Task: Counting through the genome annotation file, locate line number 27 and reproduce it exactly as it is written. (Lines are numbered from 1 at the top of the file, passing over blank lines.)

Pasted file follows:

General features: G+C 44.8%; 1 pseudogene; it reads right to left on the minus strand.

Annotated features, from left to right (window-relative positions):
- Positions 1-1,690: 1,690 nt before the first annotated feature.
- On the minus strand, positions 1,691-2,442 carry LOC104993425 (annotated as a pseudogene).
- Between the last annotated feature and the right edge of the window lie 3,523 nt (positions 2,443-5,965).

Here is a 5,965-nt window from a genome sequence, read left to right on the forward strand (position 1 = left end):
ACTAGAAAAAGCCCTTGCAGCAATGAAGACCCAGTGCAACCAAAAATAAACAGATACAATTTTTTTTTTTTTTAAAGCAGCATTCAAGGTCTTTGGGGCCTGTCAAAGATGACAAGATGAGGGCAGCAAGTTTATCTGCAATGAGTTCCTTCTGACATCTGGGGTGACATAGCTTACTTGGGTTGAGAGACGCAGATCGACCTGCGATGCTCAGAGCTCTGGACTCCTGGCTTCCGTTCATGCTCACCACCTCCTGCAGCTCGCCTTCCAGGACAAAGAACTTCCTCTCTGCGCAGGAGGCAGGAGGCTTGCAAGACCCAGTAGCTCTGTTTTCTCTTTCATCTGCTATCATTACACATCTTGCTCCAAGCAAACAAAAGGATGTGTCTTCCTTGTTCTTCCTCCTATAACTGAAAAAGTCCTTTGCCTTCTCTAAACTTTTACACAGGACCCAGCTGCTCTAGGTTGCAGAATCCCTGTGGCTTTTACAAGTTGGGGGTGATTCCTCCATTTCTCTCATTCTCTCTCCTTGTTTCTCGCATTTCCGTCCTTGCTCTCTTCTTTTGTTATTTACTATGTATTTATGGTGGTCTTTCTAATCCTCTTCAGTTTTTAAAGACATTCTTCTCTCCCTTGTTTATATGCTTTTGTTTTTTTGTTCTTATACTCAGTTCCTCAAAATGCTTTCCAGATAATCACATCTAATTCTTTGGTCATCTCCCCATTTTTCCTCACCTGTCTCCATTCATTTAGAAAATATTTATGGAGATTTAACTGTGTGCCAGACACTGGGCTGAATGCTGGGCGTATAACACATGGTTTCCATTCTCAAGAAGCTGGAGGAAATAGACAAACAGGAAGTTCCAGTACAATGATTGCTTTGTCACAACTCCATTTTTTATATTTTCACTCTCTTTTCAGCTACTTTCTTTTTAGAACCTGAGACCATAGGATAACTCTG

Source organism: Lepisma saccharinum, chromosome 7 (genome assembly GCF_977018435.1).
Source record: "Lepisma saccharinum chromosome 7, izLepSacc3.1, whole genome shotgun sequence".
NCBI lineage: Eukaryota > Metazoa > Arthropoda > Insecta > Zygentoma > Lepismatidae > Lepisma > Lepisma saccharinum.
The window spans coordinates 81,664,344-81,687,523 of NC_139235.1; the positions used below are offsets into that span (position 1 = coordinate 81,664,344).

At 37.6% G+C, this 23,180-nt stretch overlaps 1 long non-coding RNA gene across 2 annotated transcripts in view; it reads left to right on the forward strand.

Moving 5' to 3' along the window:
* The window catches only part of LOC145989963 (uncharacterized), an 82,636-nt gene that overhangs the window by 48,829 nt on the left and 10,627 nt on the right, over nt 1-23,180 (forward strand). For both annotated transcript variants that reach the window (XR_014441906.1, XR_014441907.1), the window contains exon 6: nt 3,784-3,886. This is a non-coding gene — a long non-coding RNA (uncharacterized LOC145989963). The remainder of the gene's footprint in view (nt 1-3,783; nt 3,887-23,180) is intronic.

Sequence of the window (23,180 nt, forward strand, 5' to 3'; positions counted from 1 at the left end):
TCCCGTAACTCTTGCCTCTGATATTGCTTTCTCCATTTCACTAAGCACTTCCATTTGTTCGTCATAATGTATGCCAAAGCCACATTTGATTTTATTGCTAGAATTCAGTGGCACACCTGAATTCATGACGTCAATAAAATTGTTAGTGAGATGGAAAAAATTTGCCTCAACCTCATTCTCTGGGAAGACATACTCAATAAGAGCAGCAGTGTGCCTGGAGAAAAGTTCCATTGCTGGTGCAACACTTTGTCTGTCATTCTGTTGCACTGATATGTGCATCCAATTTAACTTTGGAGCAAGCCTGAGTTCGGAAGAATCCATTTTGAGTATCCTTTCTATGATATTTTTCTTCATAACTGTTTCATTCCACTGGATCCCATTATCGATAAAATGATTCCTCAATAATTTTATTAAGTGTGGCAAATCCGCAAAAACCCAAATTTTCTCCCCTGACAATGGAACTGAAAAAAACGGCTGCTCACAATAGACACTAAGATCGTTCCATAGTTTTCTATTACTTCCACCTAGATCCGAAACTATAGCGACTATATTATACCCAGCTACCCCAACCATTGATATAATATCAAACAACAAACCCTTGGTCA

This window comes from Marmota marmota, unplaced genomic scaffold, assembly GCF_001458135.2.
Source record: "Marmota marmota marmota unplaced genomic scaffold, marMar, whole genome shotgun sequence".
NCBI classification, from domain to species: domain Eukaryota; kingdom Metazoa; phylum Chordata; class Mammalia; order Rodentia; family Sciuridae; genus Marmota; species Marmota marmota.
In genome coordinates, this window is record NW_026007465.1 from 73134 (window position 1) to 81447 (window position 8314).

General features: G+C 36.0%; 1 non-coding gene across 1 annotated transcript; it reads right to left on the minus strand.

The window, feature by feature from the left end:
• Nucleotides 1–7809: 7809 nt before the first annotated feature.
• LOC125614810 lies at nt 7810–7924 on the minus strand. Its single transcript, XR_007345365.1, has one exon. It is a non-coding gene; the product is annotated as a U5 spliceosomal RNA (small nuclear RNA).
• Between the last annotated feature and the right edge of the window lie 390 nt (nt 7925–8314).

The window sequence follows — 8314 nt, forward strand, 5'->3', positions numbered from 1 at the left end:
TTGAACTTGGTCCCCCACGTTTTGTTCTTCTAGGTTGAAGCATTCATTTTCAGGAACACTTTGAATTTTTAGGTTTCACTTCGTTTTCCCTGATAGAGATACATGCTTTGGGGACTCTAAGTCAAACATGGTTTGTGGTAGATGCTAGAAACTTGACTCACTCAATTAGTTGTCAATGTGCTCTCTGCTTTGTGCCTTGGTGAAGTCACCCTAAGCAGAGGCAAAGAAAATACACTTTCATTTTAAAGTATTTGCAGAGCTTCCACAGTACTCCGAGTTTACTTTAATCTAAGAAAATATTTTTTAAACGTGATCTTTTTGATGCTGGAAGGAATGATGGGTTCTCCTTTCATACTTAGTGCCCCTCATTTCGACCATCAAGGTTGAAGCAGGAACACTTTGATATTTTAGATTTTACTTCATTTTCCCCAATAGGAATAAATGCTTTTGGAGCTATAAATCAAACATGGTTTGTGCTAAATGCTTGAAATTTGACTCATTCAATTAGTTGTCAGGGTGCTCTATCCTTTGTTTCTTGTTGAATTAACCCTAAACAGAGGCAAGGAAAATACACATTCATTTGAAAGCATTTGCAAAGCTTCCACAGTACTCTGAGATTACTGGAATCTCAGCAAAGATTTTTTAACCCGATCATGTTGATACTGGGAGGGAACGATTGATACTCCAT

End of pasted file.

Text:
TTGAACTTGGTCCCCCACGTTTTGTTCTTCTAGGTTGAAGCATTCATTTTCAGGAACACTTTGAATTTTTAGGTTTCACTTCGTTTTCCCTGATAGAGATACATGCTTTGGGGACTCTAAGTCAAACATGGTTTGTGGTAGATGCTAGAAACTTGACTCACTCAATTAGTTGTCAATGTGCTCTCTGCTTTGTGCCTTGGTGAAGTCACCCTAAGCAGAGGCAAAGAAAATACACTTTCATTTTAAAGTATTTGCAGAGCTTCCACAGTACTCCGAGTTTACTTTAATCTAAGAAAATATTTTTTAAACGTGATCTTTTTGATGCTGGAAGGAATGATGGGTTCTCCTTTCATACTTAGTGCCCCTCATTTCGACCATCAAGGTTGAAGCAGGAACACTTTGATATTTTAGATTTTACTTCATTTTCCCCAATAGGAATAAATGCTTTTGGAGCTATAAATCAAACATGGTTTGTGCTAAATGCTTGAAATTTGACTCATTCAATTAGTTGTCAGGGTGCTCTATCCTTTGTTTCTTGTTGAATTAACCCTAAACAGAGGCAAGGAAAATACACATTCATTTGAAAGCATTTGCAAAGCTTCCACAGTACTCTGAGATTACTGGAATCTCAGCAAAGATTTTTTAACCCGATCATGTTGATACTGGGAGGGAACGATTGATACTCCAT